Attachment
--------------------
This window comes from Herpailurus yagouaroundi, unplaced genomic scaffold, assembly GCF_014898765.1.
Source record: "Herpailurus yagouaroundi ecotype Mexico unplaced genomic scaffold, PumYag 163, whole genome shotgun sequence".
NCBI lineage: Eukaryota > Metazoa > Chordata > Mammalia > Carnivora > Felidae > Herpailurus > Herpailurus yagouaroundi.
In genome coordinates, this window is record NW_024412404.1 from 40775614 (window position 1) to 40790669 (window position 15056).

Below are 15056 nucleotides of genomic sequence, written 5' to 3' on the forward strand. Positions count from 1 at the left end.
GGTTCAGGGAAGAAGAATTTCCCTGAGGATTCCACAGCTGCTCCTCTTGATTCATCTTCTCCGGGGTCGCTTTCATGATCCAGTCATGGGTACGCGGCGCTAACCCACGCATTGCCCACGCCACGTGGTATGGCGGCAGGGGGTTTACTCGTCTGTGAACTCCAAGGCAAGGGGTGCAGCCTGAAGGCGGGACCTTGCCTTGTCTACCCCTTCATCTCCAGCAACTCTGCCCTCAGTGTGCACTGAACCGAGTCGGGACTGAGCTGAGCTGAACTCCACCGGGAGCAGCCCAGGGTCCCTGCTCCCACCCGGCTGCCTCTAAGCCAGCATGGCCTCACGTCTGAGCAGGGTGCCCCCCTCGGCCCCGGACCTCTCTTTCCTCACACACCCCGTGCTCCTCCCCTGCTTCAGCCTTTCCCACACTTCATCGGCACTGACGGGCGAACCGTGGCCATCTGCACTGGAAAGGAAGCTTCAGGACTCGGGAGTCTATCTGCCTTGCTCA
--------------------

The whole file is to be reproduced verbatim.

This window comes from Herpailurus yagouaroundi, unplaced genomic scaffold, assembly GCF_014898765.1.
Source record: "Herpailurus yagouaroundi ecotype Mexico unplaced genomic scaffold, PumYag 163, whole genome shotgun sequence".
NCBI lineage: Eukaryota > Metazoa > Chordata > Mammalia > Carnivora > Felidae > Herpailurus > Herpailurus yagouaroundi.
In genome coordinates, this window is record NW_024412404.1 from 40775614 (window position 1) to 40790669 (window position 15056).

Below are 15056 nucleotides of genomic sequence, written 5' to 3' on the forward strand. Positions count from 1 at the left end.
GGTTCAGGGAAGAAGAATTTCCCTGAGGATTCCACAGCTGCTCCTCTTGATTCATCTTCTCCGGGGTCGCTTTCATGATCCAGTCATGGGTACGCGGCGCTAACCCACGCATTGCCCACGCCACGTGGTATGGCGGCAGGGGGTTTACTCGTCTGTGAACTCCAAGGCAAGGGGTGCAGCCTGAAGGCGGGACCTTGCCTTGTCTACCCCTTCATCTCCAGCAACTCTGCCCTCAGTGTGCACTGAACCGAGTCGGGACTGAGCTGAGCTGAACTCCACCGGGAGCAGCCCAGGGTCCCTGCTCCCACCCGGCTGCCTCTAAGCCAGCATGGCCTCACGTCTGAGCAGGGTGCCCCCCTCGGCCCCGGACCTCTCTTTCCTCACACACCCCGTGCTCCTCCCCTGCTTCAGCCTTTCCCACACTTCATCGGCACTGACGGGCGAACCGTGGCCATCTGCACTGGAAAGGAAGCTTCAGGACTCGGGAGTCTATCTGCCTTGCTCA